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Executive Briefing Series (formerly The Food & Drug Letter)
Jan. 13, 2012 | Full Issue in PDF Format
Impending generic drug user fees, new rules for handling patent disputes and tighter controls in the global supply chain to prevent counterfeit medical products reaching the public. These are just a few of the challenges drug and devicemakers can expect to encounter as they head into 2012. Last year also saw updates on human subject protection rules and rougher scrutiny of investigator finances. For medical devices, there were few changes in regulation, but plenty of debate and planning for upcoming changes. These include the third iteration of the Medical Device User Fee Act authorizing the user fee program, the device tax and physician payment provisions of the 2010 Affordable Care Act and a hard look at the 510(k) premarket clearance process. Globally, companies face new regulatory frameworks in emerging markets, a recast of the EU device directives and new taxes by cash-strapped governments. Use the recap of key stories from 2011 in this issue of the Food & Drug Letter to reassess your programs and ensure future success in the U.S. and abroad.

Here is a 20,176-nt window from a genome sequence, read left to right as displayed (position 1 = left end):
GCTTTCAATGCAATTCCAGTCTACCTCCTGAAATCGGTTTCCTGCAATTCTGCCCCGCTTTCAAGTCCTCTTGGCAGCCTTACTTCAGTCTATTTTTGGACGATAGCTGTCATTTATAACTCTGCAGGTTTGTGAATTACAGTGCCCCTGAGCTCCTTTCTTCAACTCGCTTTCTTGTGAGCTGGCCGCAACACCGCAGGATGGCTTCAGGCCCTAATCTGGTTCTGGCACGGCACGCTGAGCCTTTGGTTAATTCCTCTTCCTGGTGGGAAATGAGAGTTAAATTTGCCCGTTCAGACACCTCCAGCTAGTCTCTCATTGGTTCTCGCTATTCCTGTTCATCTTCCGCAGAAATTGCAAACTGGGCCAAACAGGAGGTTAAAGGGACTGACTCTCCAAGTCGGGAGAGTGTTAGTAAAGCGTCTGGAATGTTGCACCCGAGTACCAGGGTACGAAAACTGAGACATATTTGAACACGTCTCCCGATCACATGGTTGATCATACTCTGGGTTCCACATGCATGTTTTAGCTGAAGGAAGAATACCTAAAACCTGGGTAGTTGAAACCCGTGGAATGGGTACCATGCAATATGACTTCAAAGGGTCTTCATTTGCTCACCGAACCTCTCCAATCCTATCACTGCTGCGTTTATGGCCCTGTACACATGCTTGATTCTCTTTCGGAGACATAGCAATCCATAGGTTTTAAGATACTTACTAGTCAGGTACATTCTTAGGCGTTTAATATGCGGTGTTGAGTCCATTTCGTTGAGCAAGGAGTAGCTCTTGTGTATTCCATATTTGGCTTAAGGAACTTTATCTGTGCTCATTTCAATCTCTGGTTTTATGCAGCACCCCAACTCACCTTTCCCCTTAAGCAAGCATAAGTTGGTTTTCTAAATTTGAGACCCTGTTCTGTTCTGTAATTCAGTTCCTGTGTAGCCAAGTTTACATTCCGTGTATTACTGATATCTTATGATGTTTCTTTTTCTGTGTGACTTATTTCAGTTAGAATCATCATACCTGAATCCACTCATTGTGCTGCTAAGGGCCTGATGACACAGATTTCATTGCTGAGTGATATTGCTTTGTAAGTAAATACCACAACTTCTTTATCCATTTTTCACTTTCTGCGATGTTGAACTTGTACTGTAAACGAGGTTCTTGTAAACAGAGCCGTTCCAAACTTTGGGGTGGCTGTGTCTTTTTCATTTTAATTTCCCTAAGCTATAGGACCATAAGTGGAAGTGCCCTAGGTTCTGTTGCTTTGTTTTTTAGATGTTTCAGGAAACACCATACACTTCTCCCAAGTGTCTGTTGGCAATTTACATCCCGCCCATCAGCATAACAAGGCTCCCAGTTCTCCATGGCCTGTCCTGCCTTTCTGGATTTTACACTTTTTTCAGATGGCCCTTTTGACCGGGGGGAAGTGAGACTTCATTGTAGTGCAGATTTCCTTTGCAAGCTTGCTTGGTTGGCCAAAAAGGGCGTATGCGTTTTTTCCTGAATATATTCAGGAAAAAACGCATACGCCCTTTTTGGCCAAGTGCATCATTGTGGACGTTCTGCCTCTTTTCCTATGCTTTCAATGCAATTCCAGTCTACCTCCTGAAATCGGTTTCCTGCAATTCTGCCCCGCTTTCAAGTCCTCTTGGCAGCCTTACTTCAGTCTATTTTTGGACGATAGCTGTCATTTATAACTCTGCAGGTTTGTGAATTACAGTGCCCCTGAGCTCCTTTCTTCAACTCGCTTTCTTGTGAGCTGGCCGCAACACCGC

Efforts to secure the global drug supply chain were a key FDA concern in 2011, with the agency urging drugmakers to tighten supplier controls and aim high in their audits of foreign contractors.
All eyes of the generic drug industry will be focused on Capitol Hill this year as Congress readies for action on the proposed Generic Drug User Fee Act (GDUFA) after years of FDA and industry efforts on the agreement.
Concerned about the length of time it takes to get cancer trials from concept to initiation, the National Cancer Institute (NCI) set target time frames and drop-dead points for trials it funds.
As the year ticked away, it became more clear that the FDA and devicemakers would not be able to compromise early enough to meet the Jan. 15 deadline for a report to Congress that was mandated by the current Medical Device User Fee & Modernization Act (MDUFMA).
Drugmakers should find it easier to get research grants for drug development due to measures adopted by the European Commission (EC) that revise the Seventh Framework Programme.
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